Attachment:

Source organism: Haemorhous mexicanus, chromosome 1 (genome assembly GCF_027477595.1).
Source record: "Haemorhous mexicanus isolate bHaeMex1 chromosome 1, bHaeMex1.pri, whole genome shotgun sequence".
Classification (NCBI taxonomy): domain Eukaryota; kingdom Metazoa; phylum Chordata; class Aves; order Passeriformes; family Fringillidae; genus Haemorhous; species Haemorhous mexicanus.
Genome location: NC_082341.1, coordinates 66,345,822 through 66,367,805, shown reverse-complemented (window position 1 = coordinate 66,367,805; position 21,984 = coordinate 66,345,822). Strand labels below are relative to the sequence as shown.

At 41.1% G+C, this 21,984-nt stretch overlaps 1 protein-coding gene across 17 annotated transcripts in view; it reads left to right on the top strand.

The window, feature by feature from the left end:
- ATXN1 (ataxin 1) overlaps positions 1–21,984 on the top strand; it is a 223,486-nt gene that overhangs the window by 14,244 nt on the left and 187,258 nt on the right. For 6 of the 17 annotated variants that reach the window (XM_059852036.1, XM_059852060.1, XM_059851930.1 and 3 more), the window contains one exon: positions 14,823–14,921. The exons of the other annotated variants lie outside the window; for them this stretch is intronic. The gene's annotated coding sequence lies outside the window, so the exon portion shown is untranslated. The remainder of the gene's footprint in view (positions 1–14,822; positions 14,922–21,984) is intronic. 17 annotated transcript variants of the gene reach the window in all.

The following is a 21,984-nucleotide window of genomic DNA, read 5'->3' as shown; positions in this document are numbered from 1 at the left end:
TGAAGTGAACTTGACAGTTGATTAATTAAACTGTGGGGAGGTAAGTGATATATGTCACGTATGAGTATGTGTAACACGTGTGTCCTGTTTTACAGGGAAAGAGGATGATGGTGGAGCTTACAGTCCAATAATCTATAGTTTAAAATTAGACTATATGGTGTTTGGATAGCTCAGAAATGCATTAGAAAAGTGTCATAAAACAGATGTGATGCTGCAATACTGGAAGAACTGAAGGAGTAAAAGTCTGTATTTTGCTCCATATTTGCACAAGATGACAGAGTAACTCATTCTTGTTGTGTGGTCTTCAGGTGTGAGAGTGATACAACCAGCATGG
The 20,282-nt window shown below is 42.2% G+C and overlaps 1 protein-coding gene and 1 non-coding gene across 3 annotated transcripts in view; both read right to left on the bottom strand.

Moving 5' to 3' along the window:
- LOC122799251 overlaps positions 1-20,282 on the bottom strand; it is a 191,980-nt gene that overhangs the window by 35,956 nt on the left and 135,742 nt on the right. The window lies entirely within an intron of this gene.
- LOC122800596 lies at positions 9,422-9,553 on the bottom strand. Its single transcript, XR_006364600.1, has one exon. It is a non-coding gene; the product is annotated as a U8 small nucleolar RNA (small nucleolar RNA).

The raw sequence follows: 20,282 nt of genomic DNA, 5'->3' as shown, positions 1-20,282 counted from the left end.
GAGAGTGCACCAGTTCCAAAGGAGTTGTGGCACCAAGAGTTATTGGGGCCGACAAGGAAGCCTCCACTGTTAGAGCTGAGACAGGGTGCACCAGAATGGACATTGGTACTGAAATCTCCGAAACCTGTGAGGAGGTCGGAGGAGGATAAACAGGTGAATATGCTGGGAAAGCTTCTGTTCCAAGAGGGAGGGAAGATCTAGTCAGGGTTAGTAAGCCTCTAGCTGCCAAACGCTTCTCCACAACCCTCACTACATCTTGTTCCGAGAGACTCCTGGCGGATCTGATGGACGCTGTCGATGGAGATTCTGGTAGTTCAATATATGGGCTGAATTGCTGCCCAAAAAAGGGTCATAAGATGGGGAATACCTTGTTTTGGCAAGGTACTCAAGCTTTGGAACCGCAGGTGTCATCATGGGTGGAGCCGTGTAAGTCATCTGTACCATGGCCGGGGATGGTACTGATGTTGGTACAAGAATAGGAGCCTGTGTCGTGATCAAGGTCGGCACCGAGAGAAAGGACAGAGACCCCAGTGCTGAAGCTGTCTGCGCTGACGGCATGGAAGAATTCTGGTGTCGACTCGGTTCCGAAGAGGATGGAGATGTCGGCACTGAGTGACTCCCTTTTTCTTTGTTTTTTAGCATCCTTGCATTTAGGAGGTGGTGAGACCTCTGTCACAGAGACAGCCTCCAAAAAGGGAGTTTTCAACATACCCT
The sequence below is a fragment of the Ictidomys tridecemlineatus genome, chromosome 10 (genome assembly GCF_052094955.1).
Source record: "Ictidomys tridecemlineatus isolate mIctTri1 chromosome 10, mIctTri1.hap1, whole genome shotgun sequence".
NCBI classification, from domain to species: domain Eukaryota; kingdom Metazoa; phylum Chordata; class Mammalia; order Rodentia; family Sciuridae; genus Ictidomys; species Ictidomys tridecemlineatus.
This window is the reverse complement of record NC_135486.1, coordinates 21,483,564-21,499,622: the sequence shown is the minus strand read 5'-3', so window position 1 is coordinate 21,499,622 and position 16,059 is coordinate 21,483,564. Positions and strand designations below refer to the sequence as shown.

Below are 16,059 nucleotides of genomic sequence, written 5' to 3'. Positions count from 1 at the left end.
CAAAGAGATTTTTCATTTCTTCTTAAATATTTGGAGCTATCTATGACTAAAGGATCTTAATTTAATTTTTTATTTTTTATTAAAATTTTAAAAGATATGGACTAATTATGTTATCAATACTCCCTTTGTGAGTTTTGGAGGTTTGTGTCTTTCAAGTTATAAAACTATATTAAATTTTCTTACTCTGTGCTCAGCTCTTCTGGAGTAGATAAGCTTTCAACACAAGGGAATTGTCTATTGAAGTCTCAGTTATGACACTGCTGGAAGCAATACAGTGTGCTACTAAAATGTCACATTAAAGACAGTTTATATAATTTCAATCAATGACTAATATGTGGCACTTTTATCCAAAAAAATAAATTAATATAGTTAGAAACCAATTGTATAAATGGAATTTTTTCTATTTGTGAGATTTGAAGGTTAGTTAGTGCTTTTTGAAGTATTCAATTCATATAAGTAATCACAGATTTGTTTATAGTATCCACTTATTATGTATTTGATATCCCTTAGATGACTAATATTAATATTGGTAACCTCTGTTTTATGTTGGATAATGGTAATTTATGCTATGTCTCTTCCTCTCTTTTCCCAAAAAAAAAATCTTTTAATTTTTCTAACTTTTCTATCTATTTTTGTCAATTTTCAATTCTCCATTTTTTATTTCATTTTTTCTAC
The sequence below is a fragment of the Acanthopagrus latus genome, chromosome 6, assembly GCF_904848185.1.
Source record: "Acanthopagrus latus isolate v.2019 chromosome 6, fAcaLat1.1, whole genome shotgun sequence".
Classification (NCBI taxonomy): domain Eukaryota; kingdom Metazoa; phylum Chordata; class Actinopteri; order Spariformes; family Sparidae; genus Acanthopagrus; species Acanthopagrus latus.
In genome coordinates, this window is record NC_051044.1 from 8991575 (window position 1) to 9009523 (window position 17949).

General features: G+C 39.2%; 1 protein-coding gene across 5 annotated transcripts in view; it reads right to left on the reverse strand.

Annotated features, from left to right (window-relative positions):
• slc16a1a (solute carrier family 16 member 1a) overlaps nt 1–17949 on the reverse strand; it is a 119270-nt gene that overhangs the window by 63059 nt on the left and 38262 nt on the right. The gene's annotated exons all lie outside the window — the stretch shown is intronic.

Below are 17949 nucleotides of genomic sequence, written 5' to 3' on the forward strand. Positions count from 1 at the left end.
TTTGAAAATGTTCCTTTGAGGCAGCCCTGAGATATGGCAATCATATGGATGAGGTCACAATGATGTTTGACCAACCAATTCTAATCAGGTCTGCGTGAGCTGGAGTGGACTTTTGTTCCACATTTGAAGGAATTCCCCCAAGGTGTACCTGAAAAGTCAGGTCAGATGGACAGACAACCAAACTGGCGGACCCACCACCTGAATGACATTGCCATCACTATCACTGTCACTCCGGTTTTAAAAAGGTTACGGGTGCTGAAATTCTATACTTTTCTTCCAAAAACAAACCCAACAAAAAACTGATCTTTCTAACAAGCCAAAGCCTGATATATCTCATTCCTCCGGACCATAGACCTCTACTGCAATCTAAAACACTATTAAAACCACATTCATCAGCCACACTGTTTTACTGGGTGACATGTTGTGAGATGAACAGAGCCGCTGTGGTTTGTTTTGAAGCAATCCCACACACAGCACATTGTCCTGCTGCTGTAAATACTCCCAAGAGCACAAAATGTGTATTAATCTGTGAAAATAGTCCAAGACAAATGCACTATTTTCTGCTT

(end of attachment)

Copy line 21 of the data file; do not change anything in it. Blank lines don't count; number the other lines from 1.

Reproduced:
CAAAGAGATTTTTCATTTCTTCTTAAATATTTGGAGCTATCTATGACTAAAGGATCTTAATTTAATTTTTTATTTTTTATTAAAATTTTAAAAGATATGGACTAATTATGTTATCAATACTCCCTTTGTGAGTTTTGGAGGTTTGTGTCTTTCAAGTTATAAAACTATATTAAATTTTCTTACTCTGTGCTCAGCTCTTCTGGAGTAGATAAGCTTTCAACACAAGGGAATTGTCTATTGAAGTCTCAGTTATGACACTGCTGGAAGCAATACAGTGTGCTACTAAAATGTCACATTAAAGACAGTTTATATAATTTCAATCAATGACTAATATGTGGCACTTTTATCCAAAAAAATAAATTAATATAGTTAGAAACCAATTGTATAAATGGAATTTTTTCTATTTGTGAGATTTGAAGGTTAGTTAGTGCTTTTTGAAGTATTCAATTCATATAAGTAATCACAGATTTGTTTATAGTATCCACTTATTATGTATTTGATATCCCTTAGATGACTAATATTAATATTGGTAACCTCTGTTTTATGTTGGATAATGGTAATTTATGCTATGTCTCTTCCTCTCTTTTCCCAAAAAAAAAATCTTTTAATTTTTCTAACTTTTCTATCTATTTTTGTCAATTTTCAATTCTCCATTTTTTATTTCATTTTTTCTAC